Planned Parenthood executives never cease to amaze me with their rhetoric, their lies, and their unashamed enthusiasm for aborting babies. Just recently I was once again astounded after reading Darrah DiGiorgio Johnson’s guest commentary in a local newspaper.
Johnson is the president and CEO of Planned Parenthood of the Pacific Southwest. Her message to newspaper readers is one of celebratory recognition of the 42nd anniversary of the 1973 Supreme Court decisions on abortion and her new goal of “bringing abortion out of the closet.”
What set me on my ear, though, were the bold-faced deceptions that she used to make the case that women need to man up and start talking about their abortions with pride and without apology because, she claims, “one in three women in America will have an abortion before she is 40 years old.”
Apparently sharing stories about their abortions is something more and more mothers of aborted children have been doing over the past year. Johnson mentions, among others, the 1 in 3 campaign, which defines itself as a project of Advocates for Youth with the mission of ending “the stigma and shame women are made to feel about abortion. As we share our stories we begin to build a culture of compassion, empathy, and support for access to basic health care.”
And that, my friend, is where I finally blew a gasket and knew something had to be said that definitively exposes the tragedy of such utter insanity.
Let’s start with this. Abortion is not “basic health care,” no matter how many times its advocates may repeat that claim. As a matter of fact, the act of abortion takes the life of someone who will never know what it’s like to even attempt to acquire health care online from a muddled Obamacare website or otherwise. This is so because that someone will be dead.
Yes, that’s right. Abortion kills a human being—an individual whose singular identity as a member of the human family is discernable in his very own DNA when he is but a single cell in size.
The act of abortion is marketed in America by organizations like Planned Parenthood because motherhood is summarily degraded and denied in deference to the so-called right to choose abortion.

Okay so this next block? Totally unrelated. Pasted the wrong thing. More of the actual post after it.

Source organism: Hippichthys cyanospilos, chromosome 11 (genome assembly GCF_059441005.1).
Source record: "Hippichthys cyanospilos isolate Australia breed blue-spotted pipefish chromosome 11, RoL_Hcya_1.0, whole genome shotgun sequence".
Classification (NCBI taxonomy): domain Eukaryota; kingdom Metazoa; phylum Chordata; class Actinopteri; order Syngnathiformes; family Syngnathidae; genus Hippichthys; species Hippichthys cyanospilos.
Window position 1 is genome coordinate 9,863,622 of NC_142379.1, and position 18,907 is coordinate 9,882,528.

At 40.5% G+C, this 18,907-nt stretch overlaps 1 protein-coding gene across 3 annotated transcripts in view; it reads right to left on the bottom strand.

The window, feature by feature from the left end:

Let’s tell a story about that one.
Johnson tells readers that when these women who have had abortions tell their stories, they are giving others a gift by “allowing them to see that conflicting emotion—and lack thereof—are both common experiences.”
Of course such stories are not from those who have ached in their very souls upon realizing that the abortion they obtained took the life of their own child. God forbid!
The Planned Parenthood version of compassion and empathy gives no quarter to such pain and anguish. Admitting the truth is, after all, bad for business.
Johnson says that, for Planned Parenthood, “abortion is a small but important part of our practice.” But again the truth is that Planned Parenthood makes huge amounts of money on abortions, as well as smaller amounts on various forms of contraception that also can and do abort children.
According to a July 2014 report by the Guttmacher Institute, the median price paid for a 10-week surgical abortion was $495 and the cost of a medical abortion (abortion pill) was $500. Yet, Planned Parenthood states on its website that it charges as much as $800 for the abortion pill and a whopping $1,500 for a first trimester abortion.
Since Planned Parenthood admits to doing 327,653 abortions in 2013, this means it took in excess of $200 million from its abortion business—hardly the “small part” of its practice that it would like the public to believe.
Perhaps the real reason Planned Parenthood wants to take the stigma away from abortion is because its abortion business has declined by 1.8 percent since 2011. That small change resulted in a $4 million loss of income.
Johnson closes her piece with a comment about how the telling of abortion stories is helping to put abortion in “clear focus.” But she refuses to acknowledge the fact that there are three people involved in a pregnancy: a mother, a father who is helpless to exercise his rights, and their child.
Her rhetoric makes it easier to avoid the fact that what she is really telling readers is that expectant mothers who choose to abort their babies need affirmation that it’s okay to be the mother of a dead child instead of a living child who would be born nine months after his life began.
Ms. Johnson, could it be that some of us have gone so far into the depths of brutal acts toward the most vulnerable in our midst that we refuse to see the truth?
It is now time to bring love out of the closet.